House of Commons Hansard #166 of the 37th Parliament, 1st Session. (The original version is on Parliament's site.) The word of the day was animals.

Topics

Government Response to Petitions
Routine Proceedings

10:05 a.m.

Halifax West
Nova Scotia

Liberal

Geoff Regan Parliamentary Secretary to the Leader of the Government in the House of Commons

Madam Speaker, pursuant to Standing Order 36(8) I have the honour to table, in both official languages, the government's response to eight petitions

International Criminal Court
Routine Proceedings

10:05 a.m.

Toronto Centre—Rosedale
Ontario

Liberal

Bill Graham Minister of Foreign Affairs

Madam Speaker, it is my honour to inform the House this morning that at a special ceremony held at the United Nations headquarters in New York earlier this morning the Rome statute of the international criminal court received its 60th ratification. This means that the Rome statute will proceed to enter into force and the international criminal court will become a reality.

Today's number of ratifications demonstrates the overwhelming international public and political support for the international criminal court as a means of ending impunity for the most horrific of crimes. Today's achievement of the required 60th ratification represents the culmination of more than half a century of efforts towards the realization of a permanent International Criminal Court.

Having been signed by 139 countries and now ratified by more than 60, the international criminal court will be a truly international court. The ICC will have jurisdiction to try genocide, crimes against humanity and war crimes in instances where countries are unable or unwilling to prosecute.

The Rome statute also contains significant developments in international law for the victims of violence in times of conflict.

The Rome statute will now enter into force on July 1, 2002, notably Canada Day. I think this is most appropriate as Canada is recognized as a world leader in the creation of the international criminal court having been involved in the process from the very beginning.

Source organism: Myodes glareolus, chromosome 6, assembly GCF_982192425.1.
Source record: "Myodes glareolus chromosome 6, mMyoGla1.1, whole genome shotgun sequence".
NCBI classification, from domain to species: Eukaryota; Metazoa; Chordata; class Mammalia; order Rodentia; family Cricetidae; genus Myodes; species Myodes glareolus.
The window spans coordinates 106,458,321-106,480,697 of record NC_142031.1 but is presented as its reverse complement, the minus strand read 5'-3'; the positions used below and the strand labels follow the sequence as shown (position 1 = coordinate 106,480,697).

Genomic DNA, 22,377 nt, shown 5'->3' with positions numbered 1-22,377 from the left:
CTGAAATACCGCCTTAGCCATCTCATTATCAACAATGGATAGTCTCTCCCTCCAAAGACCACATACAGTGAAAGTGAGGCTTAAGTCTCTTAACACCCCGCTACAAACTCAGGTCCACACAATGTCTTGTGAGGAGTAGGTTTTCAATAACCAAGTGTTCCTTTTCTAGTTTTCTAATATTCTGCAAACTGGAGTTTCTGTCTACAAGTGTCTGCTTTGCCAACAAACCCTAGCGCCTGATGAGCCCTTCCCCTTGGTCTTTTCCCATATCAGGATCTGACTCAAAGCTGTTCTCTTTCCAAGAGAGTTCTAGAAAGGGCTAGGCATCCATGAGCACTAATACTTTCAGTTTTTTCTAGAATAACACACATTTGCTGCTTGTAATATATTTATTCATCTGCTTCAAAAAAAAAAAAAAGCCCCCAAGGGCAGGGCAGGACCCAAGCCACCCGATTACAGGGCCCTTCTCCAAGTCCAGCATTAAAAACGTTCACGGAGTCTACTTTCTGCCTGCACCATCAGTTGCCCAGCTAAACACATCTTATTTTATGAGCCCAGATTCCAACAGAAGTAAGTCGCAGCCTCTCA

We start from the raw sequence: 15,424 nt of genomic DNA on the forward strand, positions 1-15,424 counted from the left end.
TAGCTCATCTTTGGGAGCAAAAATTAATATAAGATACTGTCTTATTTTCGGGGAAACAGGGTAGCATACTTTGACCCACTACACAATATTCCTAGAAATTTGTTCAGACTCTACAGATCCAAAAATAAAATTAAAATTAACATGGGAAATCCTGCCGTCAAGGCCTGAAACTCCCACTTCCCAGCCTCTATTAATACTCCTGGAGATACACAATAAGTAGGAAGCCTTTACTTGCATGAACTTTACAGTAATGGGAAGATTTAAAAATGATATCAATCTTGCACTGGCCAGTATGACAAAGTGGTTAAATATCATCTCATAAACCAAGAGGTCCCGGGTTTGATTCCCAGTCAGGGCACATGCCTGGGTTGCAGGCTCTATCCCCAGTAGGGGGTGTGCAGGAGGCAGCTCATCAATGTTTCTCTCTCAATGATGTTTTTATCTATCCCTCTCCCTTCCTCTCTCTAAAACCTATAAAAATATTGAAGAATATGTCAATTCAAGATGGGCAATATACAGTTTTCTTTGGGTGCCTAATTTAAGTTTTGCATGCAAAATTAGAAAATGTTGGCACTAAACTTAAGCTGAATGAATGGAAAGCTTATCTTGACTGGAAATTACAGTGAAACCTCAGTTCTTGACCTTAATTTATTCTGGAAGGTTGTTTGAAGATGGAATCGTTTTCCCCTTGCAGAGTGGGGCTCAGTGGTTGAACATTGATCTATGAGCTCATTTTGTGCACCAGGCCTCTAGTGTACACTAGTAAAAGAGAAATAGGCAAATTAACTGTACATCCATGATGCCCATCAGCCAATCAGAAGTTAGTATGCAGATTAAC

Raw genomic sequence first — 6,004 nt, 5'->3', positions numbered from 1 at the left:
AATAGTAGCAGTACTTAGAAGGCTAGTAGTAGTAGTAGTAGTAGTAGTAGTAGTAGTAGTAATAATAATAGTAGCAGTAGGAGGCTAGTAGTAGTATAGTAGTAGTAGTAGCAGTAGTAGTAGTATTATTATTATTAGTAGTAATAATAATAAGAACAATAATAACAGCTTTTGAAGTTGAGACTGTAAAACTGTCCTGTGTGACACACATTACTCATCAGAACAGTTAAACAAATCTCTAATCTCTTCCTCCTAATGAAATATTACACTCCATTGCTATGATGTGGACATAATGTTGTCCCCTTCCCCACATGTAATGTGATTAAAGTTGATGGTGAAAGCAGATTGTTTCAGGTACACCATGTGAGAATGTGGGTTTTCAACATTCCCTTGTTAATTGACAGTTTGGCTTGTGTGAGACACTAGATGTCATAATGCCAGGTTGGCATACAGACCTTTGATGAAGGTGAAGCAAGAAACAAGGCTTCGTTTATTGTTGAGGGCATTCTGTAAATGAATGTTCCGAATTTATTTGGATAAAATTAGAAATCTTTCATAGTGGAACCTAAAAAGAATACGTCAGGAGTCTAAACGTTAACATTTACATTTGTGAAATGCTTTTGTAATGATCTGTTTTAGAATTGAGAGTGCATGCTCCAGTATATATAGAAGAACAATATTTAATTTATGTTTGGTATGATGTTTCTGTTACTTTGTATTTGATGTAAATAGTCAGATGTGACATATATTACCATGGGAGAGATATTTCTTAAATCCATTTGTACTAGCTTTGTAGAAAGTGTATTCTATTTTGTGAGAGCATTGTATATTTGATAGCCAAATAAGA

Canada ratified the ICC in July 2000 and became the first country in the world to pass comprehensive legislation implementing it in the form of the Crimes Against Humanity and War Crimes Act.

Canadians have served in key positions during the negotiations and preparation of the ICC and, through our ICC campaign, Canada has provided assistance to countries to ratify and implement their obligations under the statute.

In informing the House of this landmark event, I would like also to reaffirm Canada's continued support of the establishment of the international criminal court. Canada will continue its involvement in creating the court and providing assistance to countries to promote the widespread ratification and implementation of the Rome statute.

Today is truly a milestone for international justice. I invite all members of the House and all Canadians to join me in congratulating all those, particularly my predecessor, Lloyd Axworthy, and members of the House, like the member for Mount Royal, who have worked so hard for the international court, and to celebrate with us this historic day.

International Criminal Court
Routine Proceedings

10:05 a.m.

Canadian Alliance

Stockwell Day Okanagan—Coquihalla, BC

Madam Speaker, we have no doubt that the ICC is well-intentioned by many and the establishment of specific tribunals to pursue and prosecute in the area of specific war crimes is also something that we know takes place in history and which we support.

However, a permanent court to try war criminals, though it sounds great, does present serious problems. Adequate accountability has not been identified. Mary Robinson, the UN high commissioner for human rights, has already accused NATO of acting illegally in the air campaign related to Kosovo. Many others share that view. Here we have a situation where Canadian soldiers should not have to fear international prosecution when they make decisions to defend Canadian national interests.

We also have comments from Philippe Kirsch, the Canadian chairman of the court's preparatory commission. Yesterday, at a briefing in New York, he admitted and agreed that after the court is established on July 1 states or political activist groups could demand prosecutions of world leaders or other individuals who they oppose politically. We have some concerns from that point of view.

The concept of war crimes against peace and even a specific quote “waging aggressive war”, these remain undefined. How can Canada agree to a treaty when these concepts are undefined?